-netdev tap,id=guest0,vhost=on,script=no \
-net nic,model=virtio,netdev=guest0,macaddr=00:16:35:AF:94:4B

Note that guest0 is an identification string of the vhost-driven device.

26.3.3 Scaling Network Performance with Multiqueue virtio-net

As the number of virtual CPUs increases in VM Guests, QEMU offers a way of improving the network performance using multiqueue. Multiqueue virtio-net scales the network performance by allowing VM Guest virtual CPUs to transfer packets in parallel. Multiqueue support is required on both the VM Host Server and VM Guest sides.

Tip
Tip: Performance Benefit

The multiqueue virtio-net solution is most beneficial in the following cases:

  • Network traffic packets are large.

  • VM Guest has many connections active at the same time, mainly between the guest systems, or between the guest and the host, or between the guest and an external system.

  • The number of active queues is equal to the number of virtual CPUs in the VM Guest.

Note
Note

While multiqueue virtio-net increases the total network throughput, it increases CPU consumption as it uses of the virtual CPU's power.

Procedure 26.1: How to Enable Multiqueue virtio-net

The following procedure lists important steps to enable the multiqueue feature with qemu-system-ARCH. It assumes that a tap network device with multiqueue capability (supported since kernel version 3.8) is set up on the VM Host Server.

  1. In qemu-system-ARCH, enable multiqueue for the tap device:

    -netdev tap,vhost=on,queues=2*N

    where N stands for the number of queue pairs.

  2. In qemu-system-ARCH, enable multiqueue and specify MSI-X (Message Signaled Interrupt) vectors for the virtio-net-pci device:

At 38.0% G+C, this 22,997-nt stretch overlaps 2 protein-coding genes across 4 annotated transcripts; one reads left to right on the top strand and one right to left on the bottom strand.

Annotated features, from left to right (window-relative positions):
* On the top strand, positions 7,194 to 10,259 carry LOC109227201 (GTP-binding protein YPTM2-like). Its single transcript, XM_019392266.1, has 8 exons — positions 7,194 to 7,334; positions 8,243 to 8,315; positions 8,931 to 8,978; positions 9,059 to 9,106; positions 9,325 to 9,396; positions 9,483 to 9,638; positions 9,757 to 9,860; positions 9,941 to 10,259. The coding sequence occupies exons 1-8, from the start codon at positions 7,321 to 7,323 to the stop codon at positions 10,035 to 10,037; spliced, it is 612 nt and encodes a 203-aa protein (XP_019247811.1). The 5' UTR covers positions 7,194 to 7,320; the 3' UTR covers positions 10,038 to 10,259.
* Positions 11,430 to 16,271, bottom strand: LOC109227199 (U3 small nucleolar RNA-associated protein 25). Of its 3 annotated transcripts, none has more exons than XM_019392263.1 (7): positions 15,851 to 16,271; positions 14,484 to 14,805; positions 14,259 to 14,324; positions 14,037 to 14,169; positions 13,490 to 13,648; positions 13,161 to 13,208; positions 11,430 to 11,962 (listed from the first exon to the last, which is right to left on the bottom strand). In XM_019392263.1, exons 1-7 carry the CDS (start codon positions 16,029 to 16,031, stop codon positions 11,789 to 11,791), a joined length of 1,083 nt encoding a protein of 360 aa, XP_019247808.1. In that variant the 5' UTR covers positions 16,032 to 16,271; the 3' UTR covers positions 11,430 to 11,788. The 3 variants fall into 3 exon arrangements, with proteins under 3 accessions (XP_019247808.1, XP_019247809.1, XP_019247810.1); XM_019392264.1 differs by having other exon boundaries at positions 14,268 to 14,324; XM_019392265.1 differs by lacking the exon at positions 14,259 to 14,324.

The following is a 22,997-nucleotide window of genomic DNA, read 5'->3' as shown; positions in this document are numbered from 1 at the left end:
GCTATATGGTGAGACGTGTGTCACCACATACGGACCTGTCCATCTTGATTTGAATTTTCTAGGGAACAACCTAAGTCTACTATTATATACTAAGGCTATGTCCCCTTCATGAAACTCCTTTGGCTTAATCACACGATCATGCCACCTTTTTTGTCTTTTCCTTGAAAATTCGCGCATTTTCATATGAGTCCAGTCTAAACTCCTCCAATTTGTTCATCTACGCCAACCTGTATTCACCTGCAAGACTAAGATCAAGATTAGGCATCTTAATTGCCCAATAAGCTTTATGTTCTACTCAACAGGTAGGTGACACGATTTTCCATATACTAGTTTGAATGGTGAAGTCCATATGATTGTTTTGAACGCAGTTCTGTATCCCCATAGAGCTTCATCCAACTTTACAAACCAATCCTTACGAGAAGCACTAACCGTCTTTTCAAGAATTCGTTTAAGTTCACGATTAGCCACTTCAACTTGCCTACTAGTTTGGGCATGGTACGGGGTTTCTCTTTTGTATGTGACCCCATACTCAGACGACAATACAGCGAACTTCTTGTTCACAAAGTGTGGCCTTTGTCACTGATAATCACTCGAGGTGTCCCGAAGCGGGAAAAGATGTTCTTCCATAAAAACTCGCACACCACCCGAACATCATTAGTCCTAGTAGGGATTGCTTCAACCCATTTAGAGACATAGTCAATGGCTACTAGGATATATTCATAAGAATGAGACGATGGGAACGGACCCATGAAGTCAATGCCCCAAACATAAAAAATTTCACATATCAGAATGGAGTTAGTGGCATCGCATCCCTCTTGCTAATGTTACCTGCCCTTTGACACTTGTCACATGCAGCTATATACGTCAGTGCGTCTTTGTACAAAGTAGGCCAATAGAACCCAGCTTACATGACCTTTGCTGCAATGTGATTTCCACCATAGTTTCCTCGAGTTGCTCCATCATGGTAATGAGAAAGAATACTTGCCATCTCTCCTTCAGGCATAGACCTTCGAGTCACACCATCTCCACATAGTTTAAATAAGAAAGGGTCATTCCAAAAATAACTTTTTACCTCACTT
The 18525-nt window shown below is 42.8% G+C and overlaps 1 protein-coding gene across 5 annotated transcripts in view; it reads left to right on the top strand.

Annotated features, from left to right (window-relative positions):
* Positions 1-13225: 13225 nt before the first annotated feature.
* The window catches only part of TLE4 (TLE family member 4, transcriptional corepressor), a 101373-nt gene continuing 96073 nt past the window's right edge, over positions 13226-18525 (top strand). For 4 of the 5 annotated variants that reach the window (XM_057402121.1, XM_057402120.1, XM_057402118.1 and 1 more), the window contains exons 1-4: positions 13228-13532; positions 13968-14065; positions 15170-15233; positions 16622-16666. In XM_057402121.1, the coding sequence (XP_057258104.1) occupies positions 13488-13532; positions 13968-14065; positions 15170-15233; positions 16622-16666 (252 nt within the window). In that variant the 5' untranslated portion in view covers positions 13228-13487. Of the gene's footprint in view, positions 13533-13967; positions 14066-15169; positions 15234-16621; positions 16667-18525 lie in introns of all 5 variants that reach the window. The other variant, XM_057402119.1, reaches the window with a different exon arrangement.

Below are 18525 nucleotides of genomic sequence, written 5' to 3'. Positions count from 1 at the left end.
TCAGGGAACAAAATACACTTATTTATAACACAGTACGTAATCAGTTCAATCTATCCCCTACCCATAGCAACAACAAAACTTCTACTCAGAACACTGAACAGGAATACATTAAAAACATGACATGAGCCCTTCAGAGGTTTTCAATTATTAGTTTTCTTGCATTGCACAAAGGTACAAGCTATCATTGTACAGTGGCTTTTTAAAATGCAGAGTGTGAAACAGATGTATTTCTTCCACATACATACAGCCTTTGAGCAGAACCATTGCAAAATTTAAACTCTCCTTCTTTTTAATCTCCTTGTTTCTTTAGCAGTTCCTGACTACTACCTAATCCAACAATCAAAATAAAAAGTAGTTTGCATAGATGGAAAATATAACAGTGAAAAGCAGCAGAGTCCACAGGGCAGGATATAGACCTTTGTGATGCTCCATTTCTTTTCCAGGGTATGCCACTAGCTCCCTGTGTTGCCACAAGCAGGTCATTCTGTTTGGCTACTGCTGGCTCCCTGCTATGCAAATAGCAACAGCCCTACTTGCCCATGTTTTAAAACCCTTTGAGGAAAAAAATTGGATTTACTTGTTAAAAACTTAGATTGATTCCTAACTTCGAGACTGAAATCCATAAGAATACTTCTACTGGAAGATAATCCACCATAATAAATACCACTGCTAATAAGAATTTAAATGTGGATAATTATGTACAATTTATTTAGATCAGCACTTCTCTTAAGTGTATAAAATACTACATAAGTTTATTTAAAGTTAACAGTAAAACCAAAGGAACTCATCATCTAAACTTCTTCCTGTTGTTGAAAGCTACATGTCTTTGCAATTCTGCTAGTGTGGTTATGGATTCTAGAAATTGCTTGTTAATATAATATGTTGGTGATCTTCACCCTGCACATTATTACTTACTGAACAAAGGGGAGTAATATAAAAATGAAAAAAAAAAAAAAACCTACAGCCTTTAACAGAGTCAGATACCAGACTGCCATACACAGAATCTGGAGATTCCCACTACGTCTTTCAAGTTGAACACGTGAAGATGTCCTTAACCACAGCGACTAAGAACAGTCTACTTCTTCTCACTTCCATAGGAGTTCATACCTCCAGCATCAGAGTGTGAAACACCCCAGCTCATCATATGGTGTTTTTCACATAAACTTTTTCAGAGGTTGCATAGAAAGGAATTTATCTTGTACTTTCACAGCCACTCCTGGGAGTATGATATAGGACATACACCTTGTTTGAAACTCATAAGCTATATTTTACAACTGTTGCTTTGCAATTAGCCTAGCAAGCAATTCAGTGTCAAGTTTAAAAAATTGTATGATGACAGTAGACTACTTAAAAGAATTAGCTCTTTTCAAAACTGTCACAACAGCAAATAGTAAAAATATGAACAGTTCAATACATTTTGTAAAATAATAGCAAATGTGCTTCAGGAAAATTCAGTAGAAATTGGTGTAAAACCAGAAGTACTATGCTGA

-device virtio-net-pci,mq=on,vectors=2*N+2

    where the formula for the number of MSI-X vectors results from: N vectors for TX (transmit) queues, N for RX (receive) queues, one for configuration purposes, and one for possible VQ (vector quantization) control.

  3. In VM Guest, enable multiqueue on the relevant network interface (eth0 in this example):

    tux > sudo ethtool -L eth0 combined 2*N

The resulting qemu-system-ARCH command line will look similar to the following example:

qemu-system-x86_64 [...] -netdev tap,id=guest0,queues=8,vhost=on \
-device virtio-net-pci,netdev=guest0,mq=on,vectors=10

Note that the id of the network device (guest0 ) needs to be identical for both options.

Inside the running VM Guest, specify the following command with root privileges:

tux > sudo ethtool -L eth0 combined 8

Now the guest system networking uses the multiqueue support from the qemu-system-ARCH hypervisor.

26.3.4 VFIO: Secure Direct Access to Devices

Directly assigning a PCI device to a VM Guest (PCI pass-through) avoids performance issues caused by avoiding any emulation in performance-critical paths. VFIO replaces the traditional KVM PCI Pass-Through device assignment. A prerequisite for this feature is a VM Host Server configuration as described in Important: Requirements for VFIO and SR-IOV.

To be able to assign a PCI device via VFIO to a VM Guest, you need to find out which IOMMU Group it belongs to. The IOMMU (input/output memory management unit that connects a direct memory access-capable I/O bus to the main memory) API supports the notion of groups. A group is a set of devices that can be isolated from all other devices in the system. Groups are therefore the unit of ownership used by VFIO.

Procedure 26.2: Assigning a PCI Device to a VM Guest via VFIO
  1. Identify the host PCI device to assign to the guest.

    tux > sudo lspci -nn
    [...]
    00:10.0 Ethernet controller [0200]: Intel Corporation 82576 \
    Virtual Function [8086:10ca] (rev 01)
    [...]

    Note down the device ID (00:10.0 in this case) and the vendor ID (8086:10ca).

  2. Find the IOMMU group of this device:

    tux > sudo readlink /sys/bus/pci/devices/0000\:00\:10.0/iommu_group
    ../../../kernel/iommu_groups/20

    The IOMMU group for this device is 20. Now you can check the devices belonging to the same IOMMU group:

    tux > sudo ls -l /sys/bus/pci/devices/0000:01:10.0/iommu_group/devices/0000:01:10.0
    [...] 0000:00:1e.0 -> ../../../../devices/pci0000:00/0000:00:1e.0
    [...] 0000:01:10.0 -> ../../../../devices/pci0000:00/0000:00:1e.0/0000:01:10.0
    [...] 0000:01:10.1 -> ../../../../devices/pci0000:00/0000:00:1e.0/0000:01:10.1
  3. Unbind the device from the device driver:

    tux > sudo echo "0000:01:10.0" > /sys/bus/pci/devices/0000\:01\:10.0/driver/unbind
  4. Bind the device to the vfio-pci driver using the vendor ID from step 1: